At this point, I’m just kind of taking things one year at a time. I’ve really always looked not too far into the future, obviously. The contract that I signed, the Yankees have a team option on me for next year. In a perfect world for me, I stay healthy and have a good season and they pick that option up and I come back and do it all over again. For me, I’m just focused on this current season and literally taking things one day at a time, trying to get prepared for a season. I know it sounds cliche, but I kind of learned that from some guys that I’ve played with along the way, that when you’ve been around this long, there’s no sense in looking too far into the future, really. You don’t know how much longer it’ll last, so really just enjoy every minute of it.

Gardner

You can flip that response around to a fan’s perspective, too. Enjoy watching Gardner this season and worry about his potential retirement later.

2020 Outlook: What They’re Saying

Here is what the projections are saying going into the season:

  • PECOTA (525 PA): .234/.313/.401, 17 HR, 95 DRC+, 1.8 WARP
  • ZiPS (531 PA): .247/.327/.414, 16 HR, 97 wRC+, 1.7 fWAR
  • Steamer (523 PA): .246/.327/.422, 17 HR, 99 wRC+, 1.9 fWAR

There’s a consensus here. All expect Gardner to be a slightly below average hitter while still offering some value in the field. None of these are exciting, especially off of one of Gardner’s finest campaigns, but it’s difficult to expect too much more from a soon-to-be 37 year-old.

A +2 win season isn’t anything sexy. Yet, all things considered, it’s a solid projection at this stage of his career. The Yankees really need Gardy to hit on this forecast though, because they’ll already be without a good deal of production in the outfield to begin the campaign.


Hopefully, Gardner delivers an encore to his terrific 2019 campaign. I can’t say I’d bet on it, but I’m here for a late career power surge (as are you, I’m sure). The Yankees could really use a carryover effect from last year while the big boppers in Stanton and Judge are down for at least the first couple of weeks of the season.

Performance aside, I want to see Gardner go out on his own terms whether it’s this year or next. If I were in his shoes and the Yankees won it all this year, I’d be hard pressed to return in 2021. But I’m not him, of course. In any case, Gardner deserves the year-to-year treatment a la Andy Pettitte and Sabathia. He’s been here forever and done everything the organization could have asked for (and then some). World Series title or not, if Gardy wants to return after this year, I’m all ears.

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3 Comments

  1. Mungo

    The oldest guy on the team remains the one most likely to take the field compared to his younger counterparts. Some may believe that Judge’s and Stanton’s weight lifting are contributing to their injuries, but neither of those guys work out and lift weights more than Gardner, who has packed on a lot of muscle over the years. As has been said, health is a skill.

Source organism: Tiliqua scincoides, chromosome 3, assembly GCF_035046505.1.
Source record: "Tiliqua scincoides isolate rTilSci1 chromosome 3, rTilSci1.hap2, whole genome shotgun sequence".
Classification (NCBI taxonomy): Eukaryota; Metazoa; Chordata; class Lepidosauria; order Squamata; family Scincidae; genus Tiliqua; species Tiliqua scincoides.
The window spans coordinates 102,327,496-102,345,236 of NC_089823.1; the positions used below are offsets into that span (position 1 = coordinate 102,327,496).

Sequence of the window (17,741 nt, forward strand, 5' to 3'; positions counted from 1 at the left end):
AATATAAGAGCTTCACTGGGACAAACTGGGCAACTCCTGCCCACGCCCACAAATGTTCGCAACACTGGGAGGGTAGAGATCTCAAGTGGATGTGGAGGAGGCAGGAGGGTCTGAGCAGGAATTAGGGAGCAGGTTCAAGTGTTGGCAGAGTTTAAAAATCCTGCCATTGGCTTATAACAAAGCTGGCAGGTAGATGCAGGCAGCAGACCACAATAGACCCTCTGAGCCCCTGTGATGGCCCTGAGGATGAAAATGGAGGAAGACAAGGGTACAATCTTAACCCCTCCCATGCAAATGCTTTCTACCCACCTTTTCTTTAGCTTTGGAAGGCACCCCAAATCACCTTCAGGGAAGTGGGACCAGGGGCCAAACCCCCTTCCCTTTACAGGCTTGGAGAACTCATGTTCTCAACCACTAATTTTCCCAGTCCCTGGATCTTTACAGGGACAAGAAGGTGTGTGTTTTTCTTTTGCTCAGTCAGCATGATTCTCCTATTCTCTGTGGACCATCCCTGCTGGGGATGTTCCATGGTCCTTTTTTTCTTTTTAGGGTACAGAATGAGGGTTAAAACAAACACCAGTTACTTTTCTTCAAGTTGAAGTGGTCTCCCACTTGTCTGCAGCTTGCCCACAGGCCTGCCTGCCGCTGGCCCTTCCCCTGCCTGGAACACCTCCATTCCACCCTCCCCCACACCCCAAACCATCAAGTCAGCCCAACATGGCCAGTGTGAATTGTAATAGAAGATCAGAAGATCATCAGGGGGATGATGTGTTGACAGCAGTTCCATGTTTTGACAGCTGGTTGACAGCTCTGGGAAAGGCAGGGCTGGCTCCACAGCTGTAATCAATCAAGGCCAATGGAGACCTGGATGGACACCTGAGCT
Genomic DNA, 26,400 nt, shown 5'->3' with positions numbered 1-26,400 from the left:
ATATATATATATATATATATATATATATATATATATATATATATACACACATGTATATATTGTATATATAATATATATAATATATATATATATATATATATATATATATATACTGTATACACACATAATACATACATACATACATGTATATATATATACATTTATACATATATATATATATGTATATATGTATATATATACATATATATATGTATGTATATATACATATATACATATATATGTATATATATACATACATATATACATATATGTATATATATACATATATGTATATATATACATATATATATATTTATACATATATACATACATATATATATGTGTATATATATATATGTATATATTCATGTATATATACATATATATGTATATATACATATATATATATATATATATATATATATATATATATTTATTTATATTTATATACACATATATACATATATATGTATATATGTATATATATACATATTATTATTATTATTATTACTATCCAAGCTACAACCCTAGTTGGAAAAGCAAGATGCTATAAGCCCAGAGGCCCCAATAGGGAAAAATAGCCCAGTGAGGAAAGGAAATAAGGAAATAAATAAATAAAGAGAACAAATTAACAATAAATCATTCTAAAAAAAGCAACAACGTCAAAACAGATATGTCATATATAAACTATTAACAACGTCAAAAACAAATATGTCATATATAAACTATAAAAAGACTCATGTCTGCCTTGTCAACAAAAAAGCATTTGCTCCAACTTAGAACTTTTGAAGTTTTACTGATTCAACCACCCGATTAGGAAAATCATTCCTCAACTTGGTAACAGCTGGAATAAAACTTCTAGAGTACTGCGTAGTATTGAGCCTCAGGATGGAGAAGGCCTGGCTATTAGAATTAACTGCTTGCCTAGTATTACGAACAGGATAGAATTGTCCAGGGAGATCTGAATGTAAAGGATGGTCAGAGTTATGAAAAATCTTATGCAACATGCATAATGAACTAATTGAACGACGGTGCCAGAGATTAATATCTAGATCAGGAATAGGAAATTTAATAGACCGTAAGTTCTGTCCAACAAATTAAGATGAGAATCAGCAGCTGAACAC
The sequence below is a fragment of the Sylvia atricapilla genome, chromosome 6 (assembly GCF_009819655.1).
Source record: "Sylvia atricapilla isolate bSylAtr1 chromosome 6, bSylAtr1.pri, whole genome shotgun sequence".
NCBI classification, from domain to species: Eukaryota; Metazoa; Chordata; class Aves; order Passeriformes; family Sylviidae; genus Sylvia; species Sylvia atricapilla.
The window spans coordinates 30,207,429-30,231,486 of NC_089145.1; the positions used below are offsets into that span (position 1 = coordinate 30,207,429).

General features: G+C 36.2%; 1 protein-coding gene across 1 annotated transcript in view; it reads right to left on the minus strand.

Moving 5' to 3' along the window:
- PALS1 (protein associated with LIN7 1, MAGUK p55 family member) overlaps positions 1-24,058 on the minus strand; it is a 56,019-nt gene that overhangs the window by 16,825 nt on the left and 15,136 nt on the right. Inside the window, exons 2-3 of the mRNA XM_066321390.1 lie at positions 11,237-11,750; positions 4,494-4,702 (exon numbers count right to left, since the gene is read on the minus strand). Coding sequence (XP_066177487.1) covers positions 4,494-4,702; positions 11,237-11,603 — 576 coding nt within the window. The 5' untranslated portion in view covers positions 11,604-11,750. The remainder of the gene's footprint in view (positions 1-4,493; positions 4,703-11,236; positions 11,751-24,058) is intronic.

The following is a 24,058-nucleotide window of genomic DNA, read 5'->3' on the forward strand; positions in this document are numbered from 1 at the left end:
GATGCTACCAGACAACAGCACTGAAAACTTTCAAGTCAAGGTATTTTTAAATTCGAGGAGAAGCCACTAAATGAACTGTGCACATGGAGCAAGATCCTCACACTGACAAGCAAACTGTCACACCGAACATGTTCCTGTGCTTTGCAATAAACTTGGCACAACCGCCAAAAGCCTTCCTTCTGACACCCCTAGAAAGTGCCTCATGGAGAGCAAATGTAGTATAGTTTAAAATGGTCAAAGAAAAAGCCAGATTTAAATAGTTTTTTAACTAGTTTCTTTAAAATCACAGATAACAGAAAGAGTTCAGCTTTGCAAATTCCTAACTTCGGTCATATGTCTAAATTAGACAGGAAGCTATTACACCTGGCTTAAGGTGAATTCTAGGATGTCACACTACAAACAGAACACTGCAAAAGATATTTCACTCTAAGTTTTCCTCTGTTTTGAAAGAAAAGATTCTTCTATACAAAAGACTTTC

2. RetroRob

    Hard not to appreciate what Gardner has done throughout his career. How many college walk-ons went on to have a career with 40+ rWAR?

    I’ve been a fan since before he made his debut, figuring the addition of his skill set to a team of sluggers would be welcome. The concern with Gardner now is both a simple one and an age-old one. Yes, it’s age. He’s 36, turns 37 during the season. That’s old in today’s game, especially for a man who drives a lot of his value from his legs and will be asked to shoulder the load of being the team’s CFer until Hicks returns. One of these years, Father Time is going to tap Brett on the shoulder. I hope it’s not this season as we’re already dealing with injuries. HIcks out until at least June. Stanton out, although at least we know what his injury is. I don’t know how Boone can be so calm about Judge’s injury when they still don’t know what it is!

    Don’t mean to sound negative. Just acknowledging a concern. Age remains undefeated. That said, Gardner produces 3+ win seasons with metronomic consistency. Even the worst year of his career, 2018, he was a 2.8 rWAR, so I’ll say right now he’ll beat those projections. He’s still patient, but he’s altered his approach, hunting fastballs more, pulling pitches more. He’s always worked hard, so I’m not expecting a collapse. He might even have one more surprise for us all.

    I am hoping he eventually becomes a platoon player, sitting against lefties. That, however, requires the rest of the OFers to remains healthy. I’d love to see Frazier and Andujar excel in the OF in the early going increasing the Yankees options moving forward. It still doesn’t address CF. I like Hicks, but he has shown himself to be consistently injury prone. They need a credible backup for him. Gardner can still do it. One day that will end.

  3. chip56

    I find it likely that Gardner will be better than he was in 2018 and worse than he was in 2019.

    It bothers me that the Yankees consistently put themselves in a position to rely on him as much as they do.